Trying to manufacture an online environment that lends itself to collaboration can be challenging. Companies such as Remo and RoomKey quickly spun up artificial roundtable-type environments in which you can float between spaces and maybe stumble into a conversation. These attempts to “humanize the event experience” are admirable, but still sorely lacking in many ways.
When I attend a conference, I’m there for two main reasons: Content and conversations. The content comes from the sessions I attend, the vendor presentations, and the playground areas for hands-on activities. The conversations happen everywhere and at any time. You could discover that the person sitting next to you in a session is actually wrestling with the same issues you are (makes sense if you are interested in the same session). A chance encounter with an educator at a vendor-hosted after hours event could lead to a significant collaboration that will create lasting change to your staff and students.
I know this because I’ve seen it happen and experienced it myself. While I love to learn about the Top 10 VR tools in my classroom or how Bitmojis are revolutionizing primary student learning, I crave those conversations. They not only fill my educator bucket, they turn ideas into action. Those conversations don’t happen in the same manner in an online environment.
Death of the Vendor Hall?
When I was starting out as a teacher, the vendor hall was a magical place. Filled with laughter, noises, cheers, and enough free candy to feed a small country, it’s like Willy Wonka’s for edtech enthusiasts. All sorts of hopes and dreams can happen inside the vendor hall, but it’s also fraught with peril. How can I afford this amazing device cart with the LED lights and Bose sound system? Or will my kids truly enjoy and learn from this gamified learning platform du jour?
When the in-person conference went into hibernation with the pandemic, many edtech companies started to re-evaluate their marketing budget and funds dedicated to these massive vendor halls. The truth is many of these companies were already revisiting whether their funds couldn’t be better spent elsewhere rather than being in a sea of 300 tables and pop-up signage. In either virtual or in-person environments, vendors are wrestling with the attention economy. There are only so many things they can do to draw eyes to their product and, eventually, even the free candy goes stale.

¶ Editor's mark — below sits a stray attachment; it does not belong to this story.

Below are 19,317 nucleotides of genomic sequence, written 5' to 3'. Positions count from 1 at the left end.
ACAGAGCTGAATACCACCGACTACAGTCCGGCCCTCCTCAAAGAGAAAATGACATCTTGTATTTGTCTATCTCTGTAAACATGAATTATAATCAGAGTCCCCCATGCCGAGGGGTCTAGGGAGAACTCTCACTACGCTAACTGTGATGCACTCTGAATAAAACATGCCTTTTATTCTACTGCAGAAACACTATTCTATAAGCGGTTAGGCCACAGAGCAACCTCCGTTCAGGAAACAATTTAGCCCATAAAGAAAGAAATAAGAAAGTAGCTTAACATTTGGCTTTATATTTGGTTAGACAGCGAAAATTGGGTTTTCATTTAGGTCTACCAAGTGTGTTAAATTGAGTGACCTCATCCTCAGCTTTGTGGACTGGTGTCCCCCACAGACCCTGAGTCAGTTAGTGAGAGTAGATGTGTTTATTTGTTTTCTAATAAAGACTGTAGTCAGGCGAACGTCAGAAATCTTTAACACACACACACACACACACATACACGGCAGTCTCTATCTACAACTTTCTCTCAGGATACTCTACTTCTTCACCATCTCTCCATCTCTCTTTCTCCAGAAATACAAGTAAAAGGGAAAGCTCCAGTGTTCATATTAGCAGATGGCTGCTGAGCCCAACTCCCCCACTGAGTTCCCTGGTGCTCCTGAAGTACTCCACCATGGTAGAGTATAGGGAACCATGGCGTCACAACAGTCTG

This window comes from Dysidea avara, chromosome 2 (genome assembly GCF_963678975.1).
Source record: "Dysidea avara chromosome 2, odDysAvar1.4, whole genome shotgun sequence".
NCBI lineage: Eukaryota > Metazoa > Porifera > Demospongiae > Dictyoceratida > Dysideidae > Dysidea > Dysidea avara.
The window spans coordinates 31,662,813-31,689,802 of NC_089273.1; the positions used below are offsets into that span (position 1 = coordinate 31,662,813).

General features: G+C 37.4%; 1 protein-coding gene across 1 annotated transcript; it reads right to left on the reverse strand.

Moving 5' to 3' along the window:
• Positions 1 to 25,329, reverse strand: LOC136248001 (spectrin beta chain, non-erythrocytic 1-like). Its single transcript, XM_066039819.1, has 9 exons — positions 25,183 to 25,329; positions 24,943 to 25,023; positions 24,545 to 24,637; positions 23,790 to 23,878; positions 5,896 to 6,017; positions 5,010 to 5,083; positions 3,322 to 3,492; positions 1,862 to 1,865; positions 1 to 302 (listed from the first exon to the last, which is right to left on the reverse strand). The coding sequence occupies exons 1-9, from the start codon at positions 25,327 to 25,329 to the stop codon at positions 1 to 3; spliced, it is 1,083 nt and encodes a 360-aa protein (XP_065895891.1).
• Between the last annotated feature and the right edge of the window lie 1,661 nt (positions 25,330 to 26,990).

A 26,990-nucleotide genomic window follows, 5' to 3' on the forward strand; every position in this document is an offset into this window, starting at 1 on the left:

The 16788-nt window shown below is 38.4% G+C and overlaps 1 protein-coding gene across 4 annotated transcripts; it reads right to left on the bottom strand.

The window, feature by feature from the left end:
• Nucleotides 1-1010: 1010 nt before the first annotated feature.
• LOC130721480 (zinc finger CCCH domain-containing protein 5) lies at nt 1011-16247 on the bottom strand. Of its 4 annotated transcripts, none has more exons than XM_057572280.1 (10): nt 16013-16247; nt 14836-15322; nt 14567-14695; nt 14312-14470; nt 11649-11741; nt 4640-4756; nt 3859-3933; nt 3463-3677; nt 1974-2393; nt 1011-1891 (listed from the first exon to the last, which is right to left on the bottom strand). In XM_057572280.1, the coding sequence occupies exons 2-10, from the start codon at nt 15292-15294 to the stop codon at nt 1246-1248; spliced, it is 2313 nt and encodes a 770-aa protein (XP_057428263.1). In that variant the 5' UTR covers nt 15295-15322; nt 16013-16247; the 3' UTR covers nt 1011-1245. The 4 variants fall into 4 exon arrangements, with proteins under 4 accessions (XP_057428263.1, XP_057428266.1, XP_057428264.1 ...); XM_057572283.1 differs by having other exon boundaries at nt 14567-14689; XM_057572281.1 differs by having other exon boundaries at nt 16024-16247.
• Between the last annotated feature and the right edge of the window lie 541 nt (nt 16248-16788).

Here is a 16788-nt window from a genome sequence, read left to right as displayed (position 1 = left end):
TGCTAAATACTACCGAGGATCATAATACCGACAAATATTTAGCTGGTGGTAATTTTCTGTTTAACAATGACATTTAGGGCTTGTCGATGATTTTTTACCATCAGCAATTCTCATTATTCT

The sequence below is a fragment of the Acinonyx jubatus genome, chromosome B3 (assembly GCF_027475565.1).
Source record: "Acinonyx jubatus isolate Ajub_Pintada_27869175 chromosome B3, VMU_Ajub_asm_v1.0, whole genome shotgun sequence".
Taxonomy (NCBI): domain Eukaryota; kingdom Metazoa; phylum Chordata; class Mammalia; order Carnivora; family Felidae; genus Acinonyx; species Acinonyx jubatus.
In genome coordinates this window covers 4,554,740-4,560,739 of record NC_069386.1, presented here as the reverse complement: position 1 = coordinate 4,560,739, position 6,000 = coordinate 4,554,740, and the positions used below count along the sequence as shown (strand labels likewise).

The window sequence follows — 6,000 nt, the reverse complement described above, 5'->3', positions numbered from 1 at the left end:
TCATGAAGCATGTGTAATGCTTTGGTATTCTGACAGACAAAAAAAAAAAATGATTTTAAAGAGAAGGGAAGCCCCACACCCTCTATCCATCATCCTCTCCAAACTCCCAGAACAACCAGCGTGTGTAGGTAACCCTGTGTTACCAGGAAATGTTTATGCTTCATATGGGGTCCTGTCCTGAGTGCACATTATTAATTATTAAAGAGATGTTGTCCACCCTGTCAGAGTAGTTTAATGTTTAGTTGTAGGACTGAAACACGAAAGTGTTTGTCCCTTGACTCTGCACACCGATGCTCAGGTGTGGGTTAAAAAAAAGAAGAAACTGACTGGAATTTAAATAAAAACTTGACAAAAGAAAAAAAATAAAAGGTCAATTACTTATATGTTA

You can start to understand why some vendors have been pulling out of vendor halls in favor of special side events around the conference location. These side events can bring a captive audience around a fun and engaging experience (often with free food and beverages). Conversions come at a much higher rate in these intimate events than during the massive hall mania that turns vendors into carnival barkers.
However, without a vendor hall, the edtech conference cannot exist with the current models available. Edtech companies help defray many of the expenses and overhead costs such as renting the facility and buying blocks of hotel rooms. Without their support, the traditional in-person conference will go the way of the Dodo bird.
Taking into account all of these factors and experiences, it’s hard to imagine a future in which the edtech conference goes “back to normal.” Much like our classrooms, conference presenters need to look at how to make the greatest impact and reach through creative means that might look different than what they are used to. Spaces for attendees to collaborate and conversate are still necessary, although these may have to be manufactured in a virtual environment at times or carved out of the large conference center hallways.
The edtech conference will need to become much more user-focused in order to survive. Organizers must offer diverse ways to deliver content and foster conversations beyond the traditional “Sit-n-get” sessions of old. Having engaging and gamified experiences for users to interact and create will keep attendees involved and craving more. Designing interactive ways for vendors to be seen and heard will keep companies coming back for more as well.
Drawing attendees back to in-person conferences will require some change and vision from those who organize such events. With that change will come discomfort and fear of the unknown. But after this past year, I can’t think of a better time to enact that change than right here, right now. It’s time to pivot.
Carl Hooker has been a part of a strong educational shift with technology integration since becoming an educator. As Director of Innovation & Digital Learning at Eanes ISD, he has helped spearhead the LEAP program, which put one-to-one iPads in the hands of all K-12 students in his 8,000-student district. He is also the founder of “iPadpalooza”- a three-day “learning festival” held in Austin annually. He's also the author of the six-book series titled Mobile Learning Mindset, a guide for teachers, administrators, parents and others to support and embrace mobile learning in our schools. Read more at Hooked on Innovation.